Strong need for revamping election laws

Elections Commissioner Dayananda Dissanayake is not a young man in a hurry.
He is a man, several years past his retirement, lamenting the delays and loopholes in the law that still keep him in office - despite his age and ill-health.

His observations on Thursday therefore merit some thought, in what is widely being perceived as an ‘election year,’ when we have just concluded two provincial council polls in the Central and North Western provinces - the outcomes of which are not known at the time of writing - but will be known at the time when these words are being read.

Commissioner Dissanayake, was not impressed with the 17th Amendment to the Constitution that provides for the creation of an independent Elections Commission. As he astutely pointed out, the independent Elections Commission when it is constituted, will have to function within the existing framework of election laws in the country.

And these laws, Commissioner Dissanayake says, are the same laws that are at his disposal right now. Therefore, if one were to accept the Commissioner’s logic, the independent Elections Commission will be as effective - or ineffective - as the present Commissioner.

This must be food for, thought, indeed, for those who yearn for the 17th Amendment to the Constitution to be implemented, hoping that it would be the panacea for all ills. Commissioner Dissanayake believes it won’t. And surely he must be right, for he has been in thick of things as Commissioner of Elections, for some time now.

His bone of contention is that the independent Elections Commission has no ‘teeth’ to take any drastic measures that it sees fit, if election malpractices are committed. Dissanayake himself has been in that situation, where he has come before the media on several occasions and lamented that his hands are tied by loopholes in the law.

This is an issue that political parties who are now haggling about appointments to the Constitutional Council, should give serious thought to. And, there should be no party bias to it because today’s Government, after all, could be tomorrow’s Opposition. Any disadvantages in the system could therefore affect all parties at some time or other.


Because of the flaws inherent to the system of appointing a Constitutional Council, we now have a situation where the appointments of the Elections Commissioner, the Attorney General, and the Secretary General of Parliament, are being put under scrutiny. This demonstrates what controversies can originate because of lacunae in the law.

Therefore, if there are other deficiencies in the election laws as they exist now, it would be prudent from all perspectives. It is necessary to review these laws, and make the necessary amendments now- rather than wait for the independent Elections Commission to be appointed - and for it to function and fail - before attempting to remedy any difficulties.


Sri Lanka, whatever its detractors may say, is a vibrant democracy. It has never been subject to military rule and has held elections even at the height of insurgencies - even if those elections may not have been the most democratically conducted. Therefore, the country owes much of its resilience to its ever functioning system of elections.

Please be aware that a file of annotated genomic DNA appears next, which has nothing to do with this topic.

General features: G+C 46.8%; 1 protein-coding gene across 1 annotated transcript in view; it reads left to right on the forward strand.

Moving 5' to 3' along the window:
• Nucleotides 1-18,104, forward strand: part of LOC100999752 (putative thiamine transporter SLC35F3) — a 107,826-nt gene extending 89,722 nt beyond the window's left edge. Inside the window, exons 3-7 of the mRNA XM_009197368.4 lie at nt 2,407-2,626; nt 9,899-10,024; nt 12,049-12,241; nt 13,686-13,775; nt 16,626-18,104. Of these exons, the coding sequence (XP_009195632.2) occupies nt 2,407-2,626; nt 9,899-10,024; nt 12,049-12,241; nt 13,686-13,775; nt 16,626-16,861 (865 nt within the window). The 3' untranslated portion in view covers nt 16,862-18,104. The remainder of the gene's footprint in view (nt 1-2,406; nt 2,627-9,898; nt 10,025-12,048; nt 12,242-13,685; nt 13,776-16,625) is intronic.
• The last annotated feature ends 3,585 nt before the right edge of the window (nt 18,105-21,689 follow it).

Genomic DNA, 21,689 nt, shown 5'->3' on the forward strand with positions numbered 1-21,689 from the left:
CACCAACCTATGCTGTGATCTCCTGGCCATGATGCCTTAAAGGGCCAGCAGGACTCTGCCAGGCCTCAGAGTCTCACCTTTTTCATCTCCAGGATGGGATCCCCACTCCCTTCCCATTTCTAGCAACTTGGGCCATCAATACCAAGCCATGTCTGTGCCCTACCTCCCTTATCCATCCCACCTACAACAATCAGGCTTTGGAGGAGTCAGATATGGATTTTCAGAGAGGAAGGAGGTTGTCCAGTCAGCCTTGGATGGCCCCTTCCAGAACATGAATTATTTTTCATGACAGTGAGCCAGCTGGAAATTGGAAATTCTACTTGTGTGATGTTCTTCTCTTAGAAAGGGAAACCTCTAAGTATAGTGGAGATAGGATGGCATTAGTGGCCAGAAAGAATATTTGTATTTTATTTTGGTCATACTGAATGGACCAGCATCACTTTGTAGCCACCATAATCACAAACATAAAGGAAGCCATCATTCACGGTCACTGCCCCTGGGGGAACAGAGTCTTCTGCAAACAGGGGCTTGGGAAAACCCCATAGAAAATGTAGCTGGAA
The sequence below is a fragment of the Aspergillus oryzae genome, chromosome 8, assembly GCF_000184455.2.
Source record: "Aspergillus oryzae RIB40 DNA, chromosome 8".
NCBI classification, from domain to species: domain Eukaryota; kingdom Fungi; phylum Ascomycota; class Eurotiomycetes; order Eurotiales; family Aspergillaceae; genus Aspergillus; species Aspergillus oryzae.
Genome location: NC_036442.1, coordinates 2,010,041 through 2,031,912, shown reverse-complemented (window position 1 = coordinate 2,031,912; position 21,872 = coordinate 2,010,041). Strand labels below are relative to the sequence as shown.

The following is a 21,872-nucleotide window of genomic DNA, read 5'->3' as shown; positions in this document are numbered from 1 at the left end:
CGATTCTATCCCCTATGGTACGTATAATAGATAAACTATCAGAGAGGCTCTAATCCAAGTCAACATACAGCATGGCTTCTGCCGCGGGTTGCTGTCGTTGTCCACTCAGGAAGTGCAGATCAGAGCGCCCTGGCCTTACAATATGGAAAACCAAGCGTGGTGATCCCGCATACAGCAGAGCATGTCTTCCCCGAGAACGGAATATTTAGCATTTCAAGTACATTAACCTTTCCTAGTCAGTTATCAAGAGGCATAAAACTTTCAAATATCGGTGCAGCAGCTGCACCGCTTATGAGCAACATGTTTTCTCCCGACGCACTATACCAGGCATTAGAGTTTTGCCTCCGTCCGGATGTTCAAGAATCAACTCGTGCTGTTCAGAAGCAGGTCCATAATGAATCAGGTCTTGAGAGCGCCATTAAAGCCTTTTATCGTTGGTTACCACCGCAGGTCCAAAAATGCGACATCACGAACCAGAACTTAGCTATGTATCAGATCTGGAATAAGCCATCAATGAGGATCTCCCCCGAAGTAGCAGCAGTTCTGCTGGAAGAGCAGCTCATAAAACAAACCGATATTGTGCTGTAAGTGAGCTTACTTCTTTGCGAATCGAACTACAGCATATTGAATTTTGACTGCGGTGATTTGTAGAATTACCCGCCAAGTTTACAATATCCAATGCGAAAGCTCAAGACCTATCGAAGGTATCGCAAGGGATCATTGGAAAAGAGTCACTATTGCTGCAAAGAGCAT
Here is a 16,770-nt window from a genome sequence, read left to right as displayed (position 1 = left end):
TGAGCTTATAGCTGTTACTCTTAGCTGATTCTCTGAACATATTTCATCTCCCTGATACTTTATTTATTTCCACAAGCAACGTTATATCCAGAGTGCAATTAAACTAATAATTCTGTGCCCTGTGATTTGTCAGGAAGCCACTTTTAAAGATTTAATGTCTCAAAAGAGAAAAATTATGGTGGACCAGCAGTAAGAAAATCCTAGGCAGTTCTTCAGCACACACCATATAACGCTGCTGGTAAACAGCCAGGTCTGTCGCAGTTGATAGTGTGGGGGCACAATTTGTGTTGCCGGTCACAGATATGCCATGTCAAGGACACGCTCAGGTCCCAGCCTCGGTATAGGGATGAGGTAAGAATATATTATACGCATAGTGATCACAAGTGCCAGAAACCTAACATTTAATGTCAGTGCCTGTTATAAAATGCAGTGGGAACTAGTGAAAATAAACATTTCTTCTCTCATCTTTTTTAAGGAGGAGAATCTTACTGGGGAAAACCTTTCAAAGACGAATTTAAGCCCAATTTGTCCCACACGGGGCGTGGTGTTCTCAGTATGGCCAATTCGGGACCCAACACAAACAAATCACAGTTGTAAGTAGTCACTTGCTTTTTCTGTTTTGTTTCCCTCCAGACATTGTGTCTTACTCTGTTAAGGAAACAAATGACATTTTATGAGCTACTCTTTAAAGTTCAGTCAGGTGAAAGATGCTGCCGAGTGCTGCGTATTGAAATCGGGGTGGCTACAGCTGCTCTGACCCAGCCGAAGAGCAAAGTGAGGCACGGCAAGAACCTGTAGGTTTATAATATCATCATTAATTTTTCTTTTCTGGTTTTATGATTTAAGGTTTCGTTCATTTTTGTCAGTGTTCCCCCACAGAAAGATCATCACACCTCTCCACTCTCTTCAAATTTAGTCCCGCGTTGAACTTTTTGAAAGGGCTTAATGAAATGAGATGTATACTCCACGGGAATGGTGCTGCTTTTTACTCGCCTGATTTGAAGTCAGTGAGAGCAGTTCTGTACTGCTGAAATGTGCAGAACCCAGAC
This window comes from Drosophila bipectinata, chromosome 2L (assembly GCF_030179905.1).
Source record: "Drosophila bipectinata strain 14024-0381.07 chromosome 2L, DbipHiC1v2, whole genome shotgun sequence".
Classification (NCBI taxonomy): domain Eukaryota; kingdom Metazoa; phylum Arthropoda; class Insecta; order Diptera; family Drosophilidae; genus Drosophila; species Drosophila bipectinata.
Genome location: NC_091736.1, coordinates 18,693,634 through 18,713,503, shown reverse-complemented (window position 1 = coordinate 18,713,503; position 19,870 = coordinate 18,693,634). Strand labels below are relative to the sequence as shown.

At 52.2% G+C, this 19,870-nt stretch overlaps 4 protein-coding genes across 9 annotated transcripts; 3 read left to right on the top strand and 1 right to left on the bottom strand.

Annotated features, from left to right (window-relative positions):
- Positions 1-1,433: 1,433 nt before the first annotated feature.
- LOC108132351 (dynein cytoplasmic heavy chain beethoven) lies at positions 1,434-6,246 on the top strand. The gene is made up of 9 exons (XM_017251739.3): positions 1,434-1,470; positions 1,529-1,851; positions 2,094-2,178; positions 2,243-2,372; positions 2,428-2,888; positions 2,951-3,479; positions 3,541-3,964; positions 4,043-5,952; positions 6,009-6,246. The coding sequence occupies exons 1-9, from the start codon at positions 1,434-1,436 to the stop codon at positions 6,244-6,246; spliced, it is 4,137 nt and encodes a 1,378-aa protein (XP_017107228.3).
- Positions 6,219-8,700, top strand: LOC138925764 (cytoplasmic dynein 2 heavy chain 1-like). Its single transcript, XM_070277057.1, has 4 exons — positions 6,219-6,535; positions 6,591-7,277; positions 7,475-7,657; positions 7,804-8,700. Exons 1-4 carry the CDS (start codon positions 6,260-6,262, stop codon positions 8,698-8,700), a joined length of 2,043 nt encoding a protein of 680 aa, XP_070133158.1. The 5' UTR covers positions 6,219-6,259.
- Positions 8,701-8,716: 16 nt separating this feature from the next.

The country can ill-afford to lose this luxury that it possesses. It will become even more precious in the foreseeable future, as we attempt to replace autocratic terrorist rule in the North, with representatives elected from the popular vote in those areas. It is important that those polls are free and fair, or else that population will feel cheated twice over.

These are the many reasons why politicians, both those in the government ranks and those now in the opposition, should take the Elections Commissioner’s reservations and admonitions seriously. After all, the leaders of our nation in the years to come will be only as good as - or as bad as - the system that produces them.

 Lessons from Mahela

The decision of Sri Lanka’s cricket captain Mahela Jayewardene to announce his retirement last week took many - even his team mates - by surprise. We do not propose to comment on the cricketing merits or demerits of Jayewardene’s decision, but we would still like to dwell on the issue of leadership and responsibility involved.

Jayewardene says he felt he was not performing well with the bat, and that was a primary reason to call it quits. He also said he felt his successor should have sufficient time to mould the national cricket team to his way of thinking, and therefore this was the best time to go.

In the culture of brazenness and impunity that we live in, this must come as a breath of fresh air. Our society is replete with instances where people are asking of their leaders, and other men and women in positions of responsibility, as to why they aren’t leaving. With Jayewardene, the question is, why he is leaving at this moment in time.

In recent months, we have had instances where persons who have abused their positions of power and responsibility have continued to cling on to their offices. So much so that the courts of law have had to intervene and show them the door.

We have also witnessed the spectacle of leaders clinging onto the mantle of leadership, despite repeated failures - even when the clamour for them to leave has been strident. Such shouts have fallen on deaf ears, or defeated through conspiracies and palace coups, for the leaders to live to fight another day.

Mahela Jayawardene may be only thirty-one-years of age, but he has acted with sagacity and maturity, that puts other leaders and persons holding positions of power and responsibility in our country to shame. Jayewardene may be out of form but surely, this must be the best stroke he ever played.